A study of hospital emergency departments has found that hospitals can significantly improve both the quality of care and operational efficiency when their physicians access a patient’s medical records in the health information exchange (HIE).
Specifically, the study—based on the HIE operated by HealthlinkNY—showed that HIE use reduced the patient’s length of stay in the ER and in-patient stay; the likelihood that the patient would be readmitted to an ER within 30 days; and the number of physicians who needed to examine the patient.
The study, “The Effects of Health Information Exchange Access on Healthcare Quality and Efficiency: An Empirical Investigation,” looked at nearly 86,000 emergency department encounters at four emergency rooms. The study investigated 46,270 patient visits over a period of 19 months, from July 1, 2012 to January 31, 2014, with a total of 326 attending doctors. All four emergency departments had the ability to access the HealthlinkNY HIE, which HealthlinkNY operates under contract by the New York State Department of Health.
HealthlinkNY is a Qualified Entity (QE), funded by the New York State Department of Health (NYS DOH), which operates the HIE connecting providers and patients in 13 counties in the Hudson Valley and Southern Tier of New York. New York State is the first large state in the country to build a public network of regional HIEs. The HIEs are linked together through SHIN-NY, the Statewide Health Information Network of New York, thus allowing providers across the state to exchange patient data.
Drilling down, the study’s authors, from Texas A&M University, University of South Carolina, and SUNY at Binghamton, focused on the following three measures of healthcare delivery quality and efficiency:
- Length of stay. The study found that HIE use reduced the average length of stay (LOS) in the hospital (including time spent both as an emergency department and inpatient patient) by 7.04 percent, from 22 hours and 23 minutes on average, to approximately 20 hours and 48 minutes.
- Readmission risk. The study concluded that accessing patient records through the HIE reduced the odds of readmission to any emergency department, not just the initial facility, within 30 days of discharge by 4.5 percent. The researchers also compared readmission rates over a 60-day period, and the number remained consistent.
- Number of doctors involved in the patient’s visit. HIE use reduced the odds of a patient being seen by multiple physicians by 12 percent. Typically, when attending physicians encounter a patient with a chronic condition beyond their area of expertise, a specialist is brought in to evaluate the patient. If, however, the attending physician can look up the patient’s history and review recent encounters with the patient’s own specialists, a specialist consultation in the ED may not be necessary.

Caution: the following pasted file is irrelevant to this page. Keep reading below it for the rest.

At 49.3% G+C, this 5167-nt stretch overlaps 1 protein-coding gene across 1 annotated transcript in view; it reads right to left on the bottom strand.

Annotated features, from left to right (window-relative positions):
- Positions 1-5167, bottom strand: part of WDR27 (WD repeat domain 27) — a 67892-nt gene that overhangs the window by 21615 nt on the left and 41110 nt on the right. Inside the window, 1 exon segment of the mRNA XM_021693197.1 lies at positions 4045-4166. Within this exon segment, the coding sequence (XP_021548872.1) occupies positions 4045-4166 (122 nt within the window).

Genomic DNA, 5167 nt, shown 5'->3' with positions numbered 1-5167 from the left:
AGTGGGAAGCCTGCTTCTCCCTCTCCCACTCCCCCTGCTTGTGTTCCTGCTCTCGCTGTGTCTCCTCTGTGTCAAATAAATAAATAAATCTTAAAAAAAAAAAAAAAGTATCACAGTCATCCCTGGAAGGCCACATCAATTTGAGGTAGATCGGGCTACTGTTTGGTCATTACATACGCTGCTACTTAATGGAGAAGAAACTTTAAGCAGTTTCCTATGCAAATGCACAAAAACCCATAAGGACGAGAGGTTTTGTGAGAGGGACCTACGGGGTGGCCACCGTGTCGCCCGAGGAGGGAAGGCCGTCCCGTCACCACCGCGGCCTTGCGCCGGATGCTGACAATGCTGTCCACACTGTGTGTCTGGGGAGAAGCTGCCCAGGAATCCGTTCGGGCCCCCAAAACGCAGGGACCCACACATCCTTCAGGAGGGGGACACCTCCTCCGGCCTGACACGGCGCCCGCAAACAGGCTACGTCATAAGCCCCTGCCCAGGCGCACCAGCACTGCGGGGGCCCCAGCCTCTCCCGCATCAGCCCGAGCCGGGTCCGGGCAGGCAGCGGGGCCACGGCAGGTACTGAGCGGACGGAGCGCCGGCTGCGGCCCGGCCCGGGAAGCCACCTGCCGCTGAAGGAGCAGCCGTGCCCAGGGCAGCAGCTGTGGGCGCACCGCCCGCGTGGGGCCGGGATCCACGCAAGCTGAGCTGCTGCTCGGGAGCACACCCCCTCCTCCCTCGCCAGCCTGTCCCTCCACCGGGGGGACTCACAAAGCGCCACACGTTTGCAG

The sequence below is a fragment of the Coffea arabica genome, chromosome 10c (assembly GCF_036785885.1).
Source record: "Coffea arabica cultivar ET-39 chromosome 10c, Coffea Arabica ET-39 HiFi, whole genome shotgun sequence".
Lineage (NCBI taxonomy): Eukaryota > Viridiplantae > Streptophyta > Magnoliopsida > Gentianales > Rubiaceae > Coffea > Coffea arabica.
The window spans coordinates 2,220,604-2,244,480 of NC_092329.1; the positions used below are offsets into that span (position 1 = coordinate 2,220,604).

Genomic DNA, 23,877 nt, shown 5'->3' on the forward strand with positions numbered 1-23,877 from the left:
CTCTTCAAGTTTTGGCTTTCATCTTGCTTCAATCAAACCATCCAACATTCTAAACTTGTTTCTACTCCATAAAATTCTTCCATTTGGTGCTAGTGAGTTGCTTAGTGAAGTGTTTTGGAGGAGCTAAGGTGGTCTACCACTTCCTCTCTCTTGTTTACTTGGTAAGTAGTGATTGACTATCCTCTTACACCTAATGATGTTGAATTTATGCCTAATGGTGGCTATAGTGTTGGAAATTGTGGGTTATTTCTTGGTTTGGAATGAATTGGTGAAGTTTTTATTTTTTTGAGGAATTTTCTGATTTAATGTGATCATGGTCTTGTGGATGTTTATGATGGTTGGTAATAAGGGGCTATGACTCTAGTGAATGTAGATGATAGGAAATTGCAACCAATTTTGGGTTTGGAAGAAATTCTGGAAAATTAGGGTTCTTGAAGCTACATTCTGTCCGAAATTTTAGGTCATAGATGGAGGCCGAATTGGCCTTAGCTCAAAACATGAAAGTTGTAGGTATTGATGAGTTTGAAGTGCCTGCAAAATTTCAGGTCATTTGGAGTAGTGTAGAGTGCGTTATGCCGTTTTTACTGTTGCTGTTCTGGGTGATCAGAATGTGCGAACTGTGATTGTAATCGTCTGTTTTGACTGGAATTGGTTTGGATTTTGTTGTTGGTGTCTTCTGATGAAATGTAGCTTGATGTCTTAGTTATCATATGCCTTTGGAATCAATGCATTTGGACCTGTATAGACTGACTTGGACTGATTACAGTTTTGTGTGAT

Christina Galanis, president and CEO of HealthlinkNY, called the study a “shot heard ‘round the world.” Galanis stressed the importance of the results. “Now providers have the evidence they need to make HIE use a priority for their organizations. The study proves that New York State’s visionary investment in HIEs is really paying off.”
Emre M. Demirezen, Ph.D., study co-author and assistant professor of operations and supply chain management at SUNY Binghamton’s School of Management, added, “The results of our study leave no doubt that HIE access improves quality of healthcare and operational efficiency. While common sense tells us that access to the patient’s entire medical history would benefit both the patient and the healthcare provider, my co-authors and I have confirmed that it does by conducting one of the first empirical investigations into the benefits of HIE use at the individual patient level.”
Demirezen added, “We chose to examine emergency room visits because ER clinicians deal with a diversity of clinical conditions in a very high-pressure environment, and they need to gather as much information about a patient as quickly as possible. If the attending physician has a question, the answer might already exist in the patient’s medical record. Looking up the record in the HIE saves a lot of time.”
What’s more, Demirezen noted that physicians who use the HIE regularly, and are therefore more comfortable in using it, exhibited better outcomes than novice users. “The conclusion we drew is that providers should actively promote and support clinician use of the HIE and invest time and effort into training them on its use,” he said.
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